Your solicitor should review this document.

Absolutely, we do this every day for many existing clients. We can use our scenario calculator to ensure you meet lender criteria and affordability for yourself.

Yes, you can borrow money in New Zealand and may be able to borrow up to 80-90% of the purchase price of a home.

To be eligible to for the KiwiSaver First Home Withdrawal Scheme you must:

Be purchasing your first home;

  • Have been a member of KiwiSaver for a minimum of three years;
  • Have your KiwiSaver account with a KiwiSaver provider that allows saving withdrawals; and
  • Intend to live in the property for at least six months
  • We recommend that you contact your KiwiSaver provider and check their individual policy on withdrawals for first homes.
  • If you are eligible to withdraw money from your KiwiSaver, you may also be eligible for a first home deposit subsidy of up to $20,000.00 from Housing New Zealand – known as a HomeStart Grant.

Using a mortgage broker generally means no direct costs to you for their services but there are other unavoidable costs. These may include:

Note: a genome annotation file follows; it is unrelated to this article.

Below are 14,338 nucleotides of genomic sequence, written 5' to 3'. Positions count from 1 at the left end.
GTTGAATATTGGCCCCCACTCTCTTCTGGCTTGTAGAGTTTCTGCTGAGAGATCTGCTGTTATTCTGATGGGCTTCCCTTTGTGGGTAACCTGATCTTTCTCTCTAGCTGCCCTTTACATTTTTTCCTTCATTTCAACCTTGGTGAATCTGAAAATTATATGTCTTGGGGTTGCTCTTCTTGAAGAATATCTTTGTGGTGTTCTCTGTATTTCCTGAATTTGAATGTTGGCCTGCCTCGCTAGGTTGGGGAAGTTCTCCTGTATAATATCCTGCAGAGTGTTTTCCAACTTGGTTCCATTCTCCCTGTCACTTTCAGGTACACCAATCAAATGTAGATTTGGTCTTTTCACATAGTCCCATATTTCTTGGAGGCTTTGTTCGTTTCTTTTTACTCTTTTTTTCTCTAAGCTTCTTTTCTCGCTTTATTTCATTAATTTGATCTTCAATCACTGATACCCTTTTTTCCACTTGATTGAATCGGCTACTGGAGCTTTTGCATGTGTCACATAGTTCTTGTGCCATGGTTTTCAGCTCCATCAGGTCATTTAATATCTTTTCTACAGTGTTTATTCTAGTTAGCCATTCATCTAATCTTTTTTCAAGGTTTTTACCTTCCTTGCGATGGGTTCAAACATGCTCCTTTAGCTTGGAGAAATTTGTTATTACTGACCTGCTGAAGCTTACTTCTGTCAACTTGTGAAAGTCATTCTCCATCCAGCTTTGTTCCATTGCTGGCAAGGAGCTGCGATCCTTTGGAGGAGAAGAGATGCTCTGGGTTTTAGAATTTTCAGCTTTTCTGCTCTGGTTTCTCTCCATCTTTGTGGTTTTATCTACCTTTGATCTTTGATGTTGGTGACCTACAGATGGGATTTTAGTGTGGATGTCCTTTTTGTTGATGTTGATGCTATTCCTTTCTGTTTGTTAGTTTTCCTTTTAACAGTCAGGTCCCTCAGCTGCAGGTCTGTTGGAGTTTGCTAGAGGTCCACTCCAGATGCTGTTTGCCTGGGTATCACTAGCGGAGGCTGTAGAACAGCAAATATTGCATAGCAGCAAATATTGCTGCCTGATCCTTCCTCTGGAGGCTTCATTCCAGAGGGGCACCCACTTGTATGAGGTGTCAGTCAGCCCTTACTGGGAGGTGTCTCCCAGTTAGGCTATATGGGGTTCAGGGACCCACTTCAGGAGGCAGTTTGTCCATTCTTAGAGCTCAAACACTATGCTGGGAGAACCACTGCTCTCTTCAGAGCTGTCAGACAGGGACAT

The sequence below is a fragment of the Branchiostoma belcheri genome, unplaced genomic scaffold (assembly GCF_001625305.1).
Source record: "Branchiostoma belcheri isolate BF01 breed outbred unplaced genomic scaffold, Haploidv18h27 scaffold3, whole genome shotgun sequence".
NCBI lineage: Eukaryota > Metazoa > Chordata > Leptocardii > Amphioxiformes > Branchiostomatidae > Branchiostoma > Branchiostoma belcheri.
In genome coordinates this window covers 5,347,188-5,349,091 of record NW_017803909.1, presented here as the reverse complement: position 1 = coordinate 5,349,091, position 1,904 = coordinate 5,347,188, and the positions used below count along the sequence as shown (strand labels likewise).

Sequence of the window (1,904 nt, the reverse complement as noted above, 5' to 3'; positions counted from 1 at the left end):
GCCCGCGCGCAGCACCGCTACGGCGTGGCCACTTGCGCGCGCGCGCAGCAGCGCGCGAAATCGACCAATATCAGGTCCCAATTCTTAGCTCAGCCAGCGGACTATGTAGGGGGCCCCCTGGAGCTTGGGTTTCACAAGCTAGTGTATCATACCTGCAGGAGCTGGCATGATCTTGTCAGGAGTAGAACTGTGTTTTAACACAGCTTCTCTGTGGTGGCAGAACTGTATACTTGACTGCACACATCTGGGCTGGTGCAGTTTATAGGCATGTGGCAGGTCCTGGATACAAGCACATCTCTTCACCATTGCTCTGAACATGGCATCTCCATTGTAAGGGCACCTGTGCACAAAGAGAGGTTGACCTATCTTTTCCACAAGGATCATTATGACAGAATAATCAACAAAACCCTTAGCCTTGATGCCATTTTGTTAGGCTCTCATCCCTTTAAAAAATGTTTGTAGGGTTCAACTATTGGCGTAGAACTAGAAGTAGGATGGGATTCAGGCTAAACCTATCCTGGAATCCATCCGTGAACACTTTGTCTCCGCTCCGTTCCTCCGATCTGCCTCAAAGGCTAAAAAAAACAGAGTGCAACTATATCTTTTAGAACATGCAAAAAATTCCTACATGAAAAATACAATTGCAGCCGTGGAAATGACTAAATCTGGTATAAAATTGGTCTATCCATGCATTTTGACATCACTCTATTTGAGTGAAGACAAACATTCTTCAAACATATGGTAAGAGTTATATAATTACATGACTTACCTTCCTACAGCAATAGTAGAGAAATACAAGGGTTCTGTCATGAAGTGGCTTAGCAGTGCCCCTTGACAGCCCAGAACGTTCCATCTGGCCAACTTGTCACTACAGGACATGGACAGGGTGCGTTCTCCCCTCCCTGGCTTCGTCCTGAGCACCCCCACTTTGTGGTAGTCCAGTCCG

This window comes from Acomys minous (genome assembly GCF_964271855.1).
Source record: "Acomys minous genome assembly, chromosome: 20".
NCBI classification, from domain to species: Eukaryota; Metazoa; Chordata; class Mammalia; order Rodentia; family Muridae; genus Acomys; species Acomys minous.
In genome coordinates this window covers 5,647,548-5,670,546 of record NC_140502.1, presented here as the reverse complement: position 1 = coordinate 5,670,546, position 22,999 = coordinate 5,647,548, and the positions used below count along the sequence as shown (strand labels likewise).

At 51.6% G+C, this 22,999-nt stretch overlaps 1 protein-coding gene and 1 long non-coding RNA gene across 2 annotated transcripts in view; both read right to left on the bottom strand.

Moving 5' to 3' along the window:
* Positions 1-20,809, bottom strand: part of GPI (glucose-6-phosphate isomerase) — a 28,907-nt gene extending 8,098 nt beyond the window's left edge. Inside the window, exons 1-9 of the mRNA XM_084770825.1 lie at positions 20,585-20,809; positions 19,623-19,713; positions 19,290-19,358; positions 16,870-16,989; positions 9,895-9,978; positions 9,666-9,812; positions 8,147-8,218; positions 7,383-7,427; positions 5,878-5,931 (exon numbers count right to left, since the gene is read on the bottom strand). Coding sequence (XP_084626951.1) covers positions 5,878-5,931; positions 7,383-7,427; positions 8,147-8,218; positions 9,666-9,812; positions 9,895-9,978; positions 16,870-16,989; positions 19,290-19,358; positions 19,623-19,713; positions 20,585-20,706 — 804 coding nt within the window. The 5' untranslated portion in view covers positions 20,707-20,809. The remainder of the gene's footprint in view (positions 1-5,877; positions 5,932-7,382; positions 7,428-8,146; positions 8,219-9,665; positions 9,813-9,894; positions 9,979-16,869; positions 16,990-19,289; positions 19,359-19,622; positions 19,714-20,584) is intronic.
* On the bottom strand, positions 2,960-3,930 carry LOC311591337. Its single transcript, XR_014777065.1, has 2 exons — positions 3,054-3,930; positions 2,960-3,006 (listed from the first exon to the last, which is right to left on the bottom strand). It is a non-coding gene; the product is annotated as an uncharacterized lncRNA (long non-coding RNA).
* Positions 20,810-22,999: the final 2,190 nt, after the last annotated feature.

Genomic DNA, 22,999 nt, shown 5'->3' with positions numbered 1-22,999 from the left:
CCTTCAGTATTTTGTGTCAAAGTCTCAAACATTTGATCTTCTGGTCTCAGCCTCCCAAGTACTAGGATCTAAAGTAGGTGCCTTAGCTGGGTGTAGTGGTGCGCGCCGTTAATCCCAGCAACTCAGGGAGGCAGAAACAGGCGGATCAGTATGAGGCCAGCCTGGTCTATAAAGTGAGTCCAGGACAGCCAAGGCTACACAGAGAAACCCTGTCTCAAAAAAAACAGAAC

• A Registered Valuation ($800 – $1,200)
  • Solicitor Costs ($800 – $1,500)
  • LIM report ($150 – $400)
  • Builder’s Report ($100 – $500)
  • Weather Tightness Report for Monoclad houses ($300 – $1,000)
  • Finance fee for non-bank lending (~1%)

Prices can vary. Always request a quote before ordering any of these services. 

The banks all have different policies and risk tolerances. Buyers can get frustrated and waste a lot of time going to banks that won’t suit their needs.

Using a mortgage broker gives you a view of all the banks and their policies. It means you find the right bank faster and with less stress. With a mortgage broker, getting a mortgage isn’t complicated.

It’s about proving you have enough deposit and enough income and then heading to the right bank with that information.

Some tips to making your mortgage application easier: get your documentation sorted early and keep your spending as low as possible in the 3 months leading up to your application.

We will always act in the best interest of the client and will ensure that any deal we broker is the best we can do for the client.

While there can be variances in the amount different lenders pay us we do not favour any particular lender for this reason.

We are also members of NZFSG & Financial Advice New Zealand both of which have ethics that we must adhere to.

We can also be audited at any time by the FMA (Financial Markets Authority)

No… The lenders that use our services see us as an efficient channel to obtain business from. They only pay us on success i.e. when the loan settles.

We sit alongside their other channels such as a bank branch or mobile manager.

The cost of obtaining business from a mortgage broker is comparable to these other channels the banks choose to use.